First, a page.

October 2, 2007

2 Questions with YOU and then 3 with Judy Merrill Larsen

1) I need a new audio book. I got TERRIBLY spoiled because I listened to THE 13th TALE and it is literally the best audio book I have ever heard. Then I tried listening to a caper sort of thing and then a mystery by an author I QUITE like, usually, but BLEH. They both seemed flat and dreadful. I blame The 13th Tale for being TOO good, too twisty, too smart, and TOO BRILLIANTLY ACTED to allow for anything to follow it well. I have finally found an audio that is living up to 13th Tale….THE BOOK THIEF But I have several road trips coming up, this one won’t last through them, and I ask you…WHAT THEN?

Have any audio books rocked your world lately? OR have any books rocked your world and you feel they will be GOOD on audio? A book that is good on audio has, by definition, a fast pace and a BIG scoop of plot. I can’t listen to beautifully written slice of lifey things without running off the road and dying. Spare me anything that purports to have “rich depths explored in quiet, luscious prose,” because that’s for READING. Not 6 hours of highway time.

2) What is the ANGLE on the new spams I am getting that offer me PUPPIES? They are from people named Agnes Buttell and Darlene Cowery – like these FAKEY sounding TV names—Agenes, Darlene, etc all claim to be NURSES who have inherited some sort of PUREBRED dog and the dog accidentally meets up with ANOTHER purebred dog of the same sort and now they have these DARLING purebred puppies that need homes. Are PUPPY MILLS so lucrative that Canadian pharmacies are running them on the side? I don’t even want to MEET the person who thinks a good day’s online shopping involves CIALIS and a Doberman. I don’t want to even know that person exists. BUT STILL, I can’t figure the angle? Is it just to try and get a response so they see if this email is valid? Will it end in RUSSIAN BRIDES or PHARMECEUTICALS or EUROPEAN LOTTERIES or a nice friend, Mrs. Balboa, who just needs my help to move 15 million dollars out of her country, and if I help her, I can keep just BUNCHES of it!

AH well, give me the scoop if you know it. Meanwhile, meet Judy Merrill Larsen. She is the author of ALL THE NUMBERS, a novel that explores how love makes us vulnerable and how very isolating yet very human is the desire for revenge. A trial takes us to a highly charged ending…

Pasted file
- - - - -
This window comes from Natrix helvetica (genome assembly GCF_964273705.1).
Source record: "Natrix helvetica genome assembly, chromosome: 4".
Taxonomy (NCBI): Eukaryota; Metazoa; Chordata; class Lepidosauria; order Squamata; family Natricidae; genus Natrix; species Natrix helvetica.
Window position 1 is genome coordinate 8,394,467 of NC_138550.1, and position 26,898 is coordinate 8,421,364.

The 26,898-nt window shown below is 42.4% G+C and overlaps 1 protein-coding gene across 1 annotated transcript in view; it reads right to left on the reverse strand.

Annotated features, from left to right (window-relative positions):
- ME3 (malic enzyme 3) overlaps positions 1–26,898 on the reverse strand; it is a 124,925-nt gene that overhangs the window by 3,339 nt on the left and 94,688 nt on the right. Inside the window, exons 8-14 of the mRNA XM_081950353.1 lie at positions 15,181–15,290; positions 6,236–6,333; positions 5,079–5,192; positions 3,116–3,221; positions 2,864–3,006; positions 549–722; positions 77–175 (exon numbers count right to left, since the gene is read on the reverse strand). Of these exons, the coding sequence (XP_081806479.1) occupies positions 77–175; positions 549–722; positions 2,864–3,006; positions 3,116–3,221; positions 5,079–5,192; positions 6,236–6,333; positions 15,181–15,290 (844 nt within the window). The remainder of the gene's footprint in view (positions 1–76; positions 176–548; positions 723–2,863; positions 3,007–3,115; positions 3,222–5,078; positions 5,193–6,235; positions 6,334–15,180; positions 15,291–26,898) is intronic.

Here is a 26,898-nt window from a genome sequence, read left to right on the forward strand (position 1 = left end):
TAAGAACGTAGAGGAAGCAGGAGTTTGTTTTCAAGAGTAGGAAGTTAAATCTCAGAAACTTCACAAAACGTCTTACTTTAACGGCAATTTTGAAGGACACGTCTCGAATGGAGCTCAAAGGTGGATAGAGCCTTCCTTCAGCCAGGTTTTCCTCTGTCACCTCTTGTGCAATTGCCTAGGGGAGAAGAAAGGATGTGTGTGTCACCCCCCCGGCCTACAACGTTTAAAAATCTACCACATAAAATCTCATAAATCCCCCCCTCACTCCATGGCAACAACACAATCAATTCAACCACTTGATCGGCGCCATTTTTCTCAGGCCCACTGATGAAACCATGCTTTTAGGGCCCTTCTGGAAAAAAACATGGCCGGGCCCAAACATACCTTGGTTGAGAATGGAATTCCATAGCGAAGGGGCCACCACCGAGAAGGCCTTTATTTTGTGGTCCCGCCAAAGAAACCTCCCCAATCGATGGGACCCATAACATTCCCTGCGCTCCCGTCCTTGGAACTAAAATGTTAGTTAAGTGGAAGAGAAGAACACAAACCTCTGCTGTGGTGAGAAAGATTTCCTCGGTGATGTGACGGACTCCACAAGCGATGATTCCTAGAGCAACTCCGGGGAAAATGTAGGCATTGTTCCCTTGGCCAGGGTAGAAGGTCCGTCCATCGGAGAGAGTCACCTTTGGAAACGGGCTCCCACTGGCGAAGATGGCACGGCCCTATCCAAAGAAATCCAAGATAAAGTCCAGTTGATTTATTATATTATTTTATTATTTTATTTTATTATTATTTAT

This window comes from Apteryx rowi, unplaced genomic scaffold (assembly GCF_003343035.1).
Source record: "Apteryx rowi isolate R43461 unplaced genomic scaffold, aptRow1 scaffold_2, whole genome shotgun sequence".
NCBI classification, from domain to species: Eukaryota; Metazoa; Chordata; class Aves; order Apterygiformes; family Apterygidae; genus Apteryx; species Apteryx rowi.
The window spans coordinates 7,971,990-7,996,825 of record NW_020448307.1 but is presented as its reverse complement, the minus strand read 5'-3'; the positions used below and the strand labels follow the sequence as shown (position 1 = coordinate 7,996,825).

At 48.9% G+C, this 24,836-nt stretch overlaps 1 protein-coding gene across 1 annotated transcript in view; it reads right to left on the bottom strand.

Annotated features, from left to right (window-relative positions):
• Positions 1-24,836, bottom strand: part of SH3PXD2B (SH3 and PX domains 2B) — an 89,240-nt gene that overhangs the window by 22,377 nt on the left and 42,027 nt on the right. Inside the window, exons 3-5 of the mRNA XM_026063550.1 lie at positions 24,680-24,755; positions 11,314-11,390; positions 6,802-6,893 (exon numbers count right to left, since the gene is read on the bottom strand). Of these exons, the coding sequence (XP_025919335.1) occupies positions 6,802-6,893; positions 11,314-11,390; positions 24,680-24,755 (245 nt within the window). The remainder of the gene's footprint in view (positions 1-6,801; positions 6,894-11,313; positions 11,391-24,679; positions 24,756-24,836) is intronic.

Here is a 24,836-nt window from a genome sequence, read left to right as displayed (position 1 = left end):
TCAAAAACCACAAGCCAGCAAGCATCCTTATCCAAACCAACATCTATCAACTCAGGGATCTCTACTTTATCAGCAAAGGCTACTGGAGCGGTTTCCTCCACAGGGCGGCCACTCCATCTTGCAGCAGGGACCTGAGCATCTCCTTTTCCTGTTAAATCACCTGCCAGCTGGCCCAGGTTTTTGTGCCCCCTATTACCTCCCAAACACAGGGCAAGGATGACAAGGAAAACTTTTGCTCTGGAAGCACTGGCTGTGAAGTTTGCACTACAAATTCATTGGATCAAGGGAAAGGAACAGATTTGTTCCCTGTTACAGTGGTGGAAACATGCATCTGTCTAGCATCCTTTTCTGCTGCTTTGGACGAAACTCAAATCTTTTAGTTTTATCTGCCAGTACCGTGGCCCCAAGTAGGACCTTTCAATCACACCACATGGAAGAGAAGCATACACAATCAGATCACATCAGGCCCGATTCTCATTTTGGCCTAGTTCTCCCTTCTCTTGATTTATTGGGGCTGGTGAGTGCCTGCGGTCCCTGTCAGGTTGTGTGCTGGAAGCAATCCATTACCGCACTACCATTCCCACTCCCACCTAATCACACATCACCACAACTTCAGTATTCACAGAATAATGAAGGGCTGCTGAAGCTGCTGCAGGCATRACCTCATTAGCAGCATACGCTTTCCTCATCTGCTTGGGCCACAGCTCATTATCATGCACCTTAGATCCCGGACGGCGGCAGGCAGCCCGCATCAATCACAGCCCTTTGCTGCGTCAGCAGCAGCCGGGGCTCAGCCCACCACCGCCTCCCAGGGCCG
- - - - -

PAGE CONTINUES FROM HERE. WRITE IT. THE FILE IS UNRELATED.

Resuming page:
Booklist says that “Larsen’s compelling debut…depicts a mother’s year of grief and recovery with a sure and honest voice,” and Cassandra King just LOVED this book, which is reason enough to add it to my TO BE READ pile.

JJ: What's a day in your life like?

JL: A good writing day for me includes nice weather, good coffee and self-discipline. Unfortunately I only have control over the coffee (if I had the self-discipline I wouldn't need it, you know?) But, here's a perfect writing day--everyone in the house is off to school and/or work by 7:30 or so. I watch a little of Matt and Meredith, check my e-mail, drink that first cup of coffee. About 8:30, I put the dog out back, take my next cup of coffee and my legal pads out to the front porch where I write for an hour or two. It's flowing well and the time and pages fly. At 11, I go to the gym, then come home, shower, have some lunch. That afternoon, I have some tea, enter what I wrote that morning into the document on my laptop and do my first edit. I check my word count, and hooray, I'm nearly to 1500 words. I'm so proud of myself and my self-discipline, that I grab a cookie and go over the section again, tweaking, filling in, adding texture. Before I know it I'm way past the 1500 mark, so I hit spellcheck and SAVE. The kids start trickling back home, I fiddle around with dinner, and by the time my husband gets home we're both ready for a glass of wine on the front porch before we eat.

In reality, I go to the porch and get stuck. I decide to do a load of wash (or, worse, yesterday I felt compelled to refill every hand soap dispenser in the house). I finally holler at myself that the book won't write itself and I need to get out there and write 10 pages or I won't be able to look myself in the mirror. So, I do that. I write. And it's pretty good. But when I go back in the kitchen to refill my coffee, I discover I'd forgotten to put the dog out back and he's stealthily tipped over the garbage can and spread it all over the floor. But he's now wagging his tail and looking cute even if he does have coffee grounds all over his snout.